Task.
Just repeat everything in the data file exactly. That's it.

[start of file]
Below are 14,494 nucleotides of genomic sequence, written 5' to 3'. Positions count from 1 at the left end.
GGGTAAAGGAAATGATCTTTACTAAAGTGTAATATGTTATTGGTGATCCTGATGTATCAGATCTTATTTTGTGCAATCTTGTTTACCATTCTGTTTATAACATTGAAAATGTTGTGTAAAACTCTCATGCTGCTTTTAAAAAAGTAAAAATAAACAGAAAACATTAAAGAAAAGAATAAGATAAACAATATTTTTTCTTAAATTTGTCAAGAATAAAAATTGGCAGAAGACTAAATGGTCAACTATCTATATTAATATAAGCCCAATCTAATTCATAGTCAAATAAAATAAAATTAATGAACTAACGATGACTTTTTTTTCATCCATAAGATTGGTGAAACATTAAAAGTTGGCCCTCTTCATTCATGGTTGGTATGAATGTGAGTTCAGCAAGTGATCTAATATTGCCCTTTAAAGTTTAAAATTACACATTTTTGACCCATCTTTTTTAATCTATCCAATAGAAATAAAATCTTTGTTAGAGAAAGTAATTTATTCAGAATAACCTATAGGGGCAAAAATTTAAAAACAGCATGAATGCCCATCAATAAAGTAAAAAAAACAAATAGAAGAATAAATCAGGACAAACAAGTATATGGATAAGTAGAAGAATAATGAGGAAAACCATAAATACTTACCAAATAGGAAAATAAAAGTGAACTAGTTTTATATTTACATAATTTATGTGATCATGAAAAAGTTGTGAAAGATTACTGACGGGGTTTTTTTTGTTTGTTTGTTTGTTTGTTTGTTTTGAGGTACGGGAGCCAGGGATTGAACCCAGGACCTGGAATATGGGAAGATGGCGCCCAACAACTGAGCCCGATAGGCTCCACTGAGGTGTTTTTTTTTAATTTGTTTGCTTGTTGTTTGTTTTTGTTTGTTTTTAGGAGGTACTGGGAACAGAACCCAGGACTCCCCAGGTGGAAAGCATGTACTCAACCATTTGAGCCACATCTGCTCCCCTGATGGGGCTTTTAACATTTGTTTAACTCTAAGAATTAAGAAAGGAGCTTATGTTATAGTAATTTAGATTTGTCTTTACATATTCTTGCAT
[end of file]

Below are 14,494 nucleotides of genomic sequence, written 5' to 3'. Positions count from 1 at the left end.
GGGTAAAGGAAATGATCTTTACTAAAGTGTAATATGTTATTGGTGATCCTGATGTATCAGATCTTATTTTGTGCAATCTTGTTTACCATTCTGTTTATAACATTGAAAATGTTGTGTAAAACTCTCATGCTGCTTTTAAAAAAGTAAAAATAAACAGAAAACATTAAAGAAAAGAATAAGATAAACAATATTTTTTCTTAAATTTGTCAAGAATAAAAATTGGCAGAAGACTAAATGGTCAACTATCTATATTAATATAAGCCCAATCTAATTCATAGTCAAATAAAATAAAATTAATGAACTAACGATGACTTTTTTTTCATCCATAAGATTGGTGAAACATTAAAAGTTGGCCCTCTTCATTCATGGTTGGTATGAATGTGAGTTCAGCAAGTGATCTAATATTGCCCTTTAAAGTTTAAAATTACACATTTTTGACCCATCTTTTTTAATCTATCCAATAGAAATAAAATCTTTGTTAGAGAAAGTAATTTATTCAGAATAACCTATAGGGGCAAAAATTTAAAAACAGCATGAATGCCCATCAATAAAGTAAAAAAAACAAATAGAAGAATAAATCAGGACAAACAAGTATATGGATAAGTAGAAGAATAATGAGGAAAACCATAAATACTTACCAAATAGGAAAATAAAAGTGAACTAGTTTTATATTTACATAATTTATGTGATCATGAAAAAGTTGTGAAAGATTACTGACGGGGTTTTTTTTGTTTGTTTGTTTGTTTGTTTGTTTTGAGGTACGGGAGCCAGGGATTGAACCCAGGACCTGGAATATGGGAAGATGGCGCCCAACAACTGAGCCCGATAGGCTCCACTGAGGTGTTTTTTTTTAATTTGTTTGCTTGTTGTTTGTTTTTGTTTGTTTTTAGGAGGTACTGGGAACAGAACCCAGGACTCCCCAGGTGGAAAGCATGTACTCAACCATTTGAGCCACATCTGCTCCCCTGATGGGGCTTTTAACATTTGTTTAACTCTAAGAATTAAGAAAGGAGCTTATGTTATAGTAATTTAGATTTGTCTTTACATATTCTTGCAT